“nvolt’s been three weeks since the October 1 massacre in Las Vegas, the worst mass shooting in modern American history,” Jennifer Mascia (not shown) and Alex Yablon write at thetrace.org. “In that time, at least 2,545 more people have been shot across America, 772 of them fatally, according to the Gun Violence Archive.” Setting aside the question of how many of those shot were felons or engaged in criminal activities, it’s worth noting that The Trace is, by its nature, a context-free zone . . .
Extrapolating from 2016 statistics generated by the National Safety Council, some 2,307 Americans died in traffic accidents in those same three weeks. That’s more than double the number of firearms-related fatalities. The motor vehicle-related death toll includes hundreds of Americans not involved in criminal activities, a significant percentage of whom were children and teenagers.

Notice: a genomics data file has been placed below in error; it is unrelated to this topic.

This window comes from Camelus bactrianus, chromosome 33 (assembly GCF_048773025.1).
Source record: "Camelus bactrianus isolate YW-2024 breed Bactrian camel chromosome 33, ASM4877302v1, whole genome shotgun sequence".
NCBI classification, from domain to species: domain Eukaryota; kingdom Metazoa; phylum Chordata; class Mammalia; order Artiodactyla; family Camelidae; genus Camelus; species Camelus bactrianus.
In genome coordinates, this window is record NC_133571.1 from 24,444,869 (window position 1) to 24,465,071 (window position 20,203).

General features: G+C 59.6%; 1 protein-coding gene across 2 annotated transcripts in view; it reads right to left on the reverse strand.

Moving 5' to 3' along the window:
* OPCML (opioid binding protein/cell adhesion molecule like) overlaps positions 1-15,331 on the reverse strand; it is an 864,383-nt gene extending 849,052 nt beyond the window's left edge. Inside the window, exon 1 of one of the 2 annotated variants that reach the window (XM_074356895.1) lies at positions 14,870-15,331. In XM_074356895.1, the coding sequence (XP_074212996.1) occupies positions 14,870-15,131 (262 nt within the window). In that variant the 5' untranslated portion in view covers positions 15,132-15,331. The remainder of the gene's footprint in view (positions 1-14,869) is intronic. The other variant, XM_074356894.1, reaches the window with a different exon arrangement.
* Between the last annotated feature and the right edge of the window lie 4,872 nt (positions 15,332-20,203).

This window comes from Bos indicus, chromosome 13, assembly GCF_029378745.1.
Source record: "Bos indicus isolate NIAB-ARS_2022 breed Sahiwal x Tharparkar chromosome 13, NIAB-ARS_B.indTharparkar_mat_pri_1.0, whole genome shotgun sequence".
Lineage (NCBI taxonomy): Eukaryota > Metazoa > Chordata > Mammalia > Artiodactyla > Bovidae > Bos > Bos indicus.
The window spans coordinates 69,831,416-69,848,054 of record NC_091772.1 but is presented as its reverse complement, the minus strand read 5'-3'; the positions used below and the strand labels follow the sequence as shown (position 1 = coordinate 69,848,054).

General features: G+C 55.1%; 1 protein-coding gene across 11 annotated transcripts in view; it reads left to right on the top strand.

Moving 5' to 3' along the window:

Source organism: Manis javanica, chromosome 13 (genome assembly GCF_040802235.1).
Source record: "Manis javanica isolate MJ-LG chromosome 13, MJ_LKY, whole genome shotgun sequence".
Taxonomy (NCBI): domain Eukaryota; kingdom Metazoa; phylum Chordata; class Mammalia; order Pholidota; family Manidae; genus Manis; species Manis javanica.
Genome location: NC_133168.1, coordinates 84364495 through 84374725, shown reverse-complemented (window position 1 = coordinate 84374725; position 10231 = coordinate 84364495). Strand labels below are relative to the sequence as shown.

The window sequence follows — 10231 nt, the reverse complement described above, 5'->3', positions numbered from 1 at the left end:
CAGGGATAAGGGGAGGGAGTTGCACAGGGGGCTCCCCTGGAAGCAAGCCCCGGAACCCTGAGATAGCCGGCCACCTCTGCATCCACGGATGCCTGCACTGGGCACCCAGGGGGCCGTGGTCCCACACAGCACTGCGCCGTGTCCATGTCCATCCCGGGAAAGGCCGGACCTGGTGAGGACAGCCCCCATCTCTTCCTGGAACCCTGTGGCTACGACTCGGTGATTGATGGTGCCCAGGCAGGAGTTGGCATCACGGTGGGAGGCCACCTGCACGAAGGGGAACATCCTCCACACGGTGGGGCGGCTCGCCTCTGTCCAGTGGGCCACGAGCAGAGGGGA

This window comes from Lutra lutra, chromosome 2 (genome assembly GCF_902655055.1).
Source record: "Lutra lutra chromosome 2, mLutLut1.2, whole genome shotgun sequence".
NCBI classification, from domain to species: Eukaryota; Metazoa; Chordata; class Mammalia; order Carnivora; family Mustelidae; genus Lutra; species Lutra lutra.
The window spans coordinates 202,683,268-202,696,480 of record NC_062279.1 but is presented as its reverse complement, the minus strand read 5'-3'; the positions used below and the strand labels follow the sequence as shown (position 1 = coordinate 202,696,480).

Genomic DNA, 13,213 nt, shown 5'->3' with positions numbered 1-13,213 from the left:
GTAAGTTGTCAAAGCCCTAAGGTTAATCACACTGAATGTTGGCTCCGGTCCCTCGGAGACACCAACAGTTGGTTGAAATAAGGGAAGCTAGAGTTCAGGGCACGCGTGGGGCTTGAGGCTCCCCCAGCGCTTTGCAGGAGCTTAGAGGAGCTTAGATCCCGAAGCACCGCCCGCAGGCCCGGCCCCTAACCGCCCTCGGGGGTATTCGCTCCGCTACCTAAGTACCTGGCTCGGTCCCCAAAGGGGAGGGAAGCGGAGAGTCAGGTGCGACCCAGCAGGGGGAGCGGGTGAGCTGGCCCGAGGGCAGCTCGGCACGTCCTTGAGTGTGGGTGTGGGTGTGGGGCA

Extrapolating from a 2013 study by the virulently anti-gun rights Violence Policy Center using data compiled by the Federal Bureau of Investigation, there were also some 3908 defensive gun uses (DGUs) in the three weeks since the Las Vegas shooting (based on the VPC’s conservative five-year average of 67,740 DGUs per year).
There is no comprehensive data base of media accounts of DGUs. By the same token, there is evidence that most DGU’s go unreported. Even without factoring in the police fear factor, I reckon civilian-owned firearms are a significant net positive for society.
Not that the pro-gun control mainstream media would dare mention that fact. Nor does it matter.
Americans have a natural, civil, Constitutionally protected individual right to keep and bear arms. It doesn’t depend on the democratic process or arguments of social utility. But if the RKBA did depend on arguments of social utility it would win. Just so you know.